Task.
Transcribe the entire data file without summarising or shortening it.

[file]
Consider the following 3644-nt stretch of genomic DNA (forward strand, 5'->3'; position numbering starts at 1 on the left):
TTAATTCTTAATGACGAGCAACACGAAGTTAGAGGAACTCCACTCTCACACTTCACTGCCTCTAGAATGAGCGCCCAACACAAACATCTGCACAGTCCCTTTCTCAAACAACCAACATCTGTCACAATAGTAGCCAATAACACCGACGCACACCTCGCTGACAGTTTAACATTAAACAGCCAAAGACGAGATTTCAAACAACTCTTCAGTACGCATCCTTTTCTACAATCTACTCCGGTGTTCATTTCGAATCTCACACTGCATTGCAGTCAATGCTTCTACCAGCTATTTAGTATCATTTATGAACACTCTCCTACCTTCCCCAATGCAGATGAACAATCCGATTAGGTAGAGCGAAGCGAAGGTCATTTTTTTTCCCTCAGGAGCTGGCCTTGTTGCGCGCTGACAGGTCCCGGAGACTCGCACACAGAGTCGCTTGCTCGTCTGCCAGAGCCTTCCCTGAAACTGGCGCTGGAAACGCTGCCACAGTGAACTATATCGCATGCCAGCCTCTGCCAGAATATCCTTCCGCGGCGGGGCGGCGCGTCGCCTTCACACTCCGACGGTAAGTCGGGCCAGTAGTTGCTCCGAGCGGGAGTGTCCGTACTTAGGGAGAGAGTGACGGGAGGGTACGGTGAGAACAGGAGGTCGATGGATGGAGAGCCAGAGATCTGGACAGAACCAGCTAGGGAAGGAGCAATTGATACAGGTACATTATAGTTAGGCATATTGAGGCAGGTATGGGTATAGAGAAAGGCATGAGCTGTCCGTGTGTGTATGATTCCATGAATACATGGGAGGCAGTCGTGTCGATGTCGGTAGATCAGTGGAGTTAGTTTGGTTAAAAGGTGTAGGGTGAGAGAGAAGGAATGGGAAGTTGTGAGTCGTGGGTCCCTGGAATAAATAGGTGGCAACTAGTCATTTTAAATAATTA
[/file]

Consider the following 3644-nt stretch of genomic DNA (forward strand, 5'->3'; position numbering starts at 1 on the left):
TTAATTCTTAATGACGAGCAACACGAAGTTAGAGGAACTCCACTCTCACACTTCACTGCCTCTAGAATGAGCGCCCAACACAAACATCTGCACAGTCCCTTTCTCAAACAACCAACATCTGTCACAATAGTAGCCAATAACACCGACGCACACCTCGCTGACAGTTTAACATTAAACAGCCAAAGACGAGATTTCAAACAACTCTTCAGTACGCATCCTTTTCTACAATCTACTCCGGTGTTCATTTCGAATCTCACACTGCATTGCAGTCAATGCTTCTACCAGCTATTTAGTATCATTTATGAACACTCTCCTACCTTCCCCAATGCAGATGAACAATCCGATTAGGTAGAGCGAAGCGAAGGTCATTTTTTTTCCCTCAGGAGCTGGCCTTGTTGCGCGCTGACAGGTCCCGGAGACTCGCACACAGAGTCGCTTGCTCGTCTGCCAGAGCCTTCCCTGAAACTGGCGCTGGAAACGCTGCCACAGTGAACTATATCGCATGCCAGCCTCTGCCAGAATATCCTTCCGCGGCGGGGCGGCGCGTCGCCTTCACACTCCGACGGTAAGTCGGGCCAGTAGTTGCTCCGAGCGGGAGTGTCCGTACTTAGGGAGAGAGTGACGGGAGGGTACGGTGAGAACAGGAGGTCGATGGATGGAGAGCCAGAGATCTGGACAGAACCAGCTAGGGAAGGAGCAATTGATACAGGTACATTATAGTTAGGCATATTGAGGCAGGTATGGGTATAGAGAAAGGCATGAGCTGTCCGTGTGTGTATGATTCCATGAATACATGGGAGGCAGTCGTGTCGATGTCGGTAGATCAGTGGAGTTAGTTTGGTTAAAAGGTGTAGGGTGAGAGAGAAGGAATGGGAAGTTGTGAGTCGTGGGTCCCTGGAATAAATAGGTGGCAACTAGTCATTTTAAATAATTA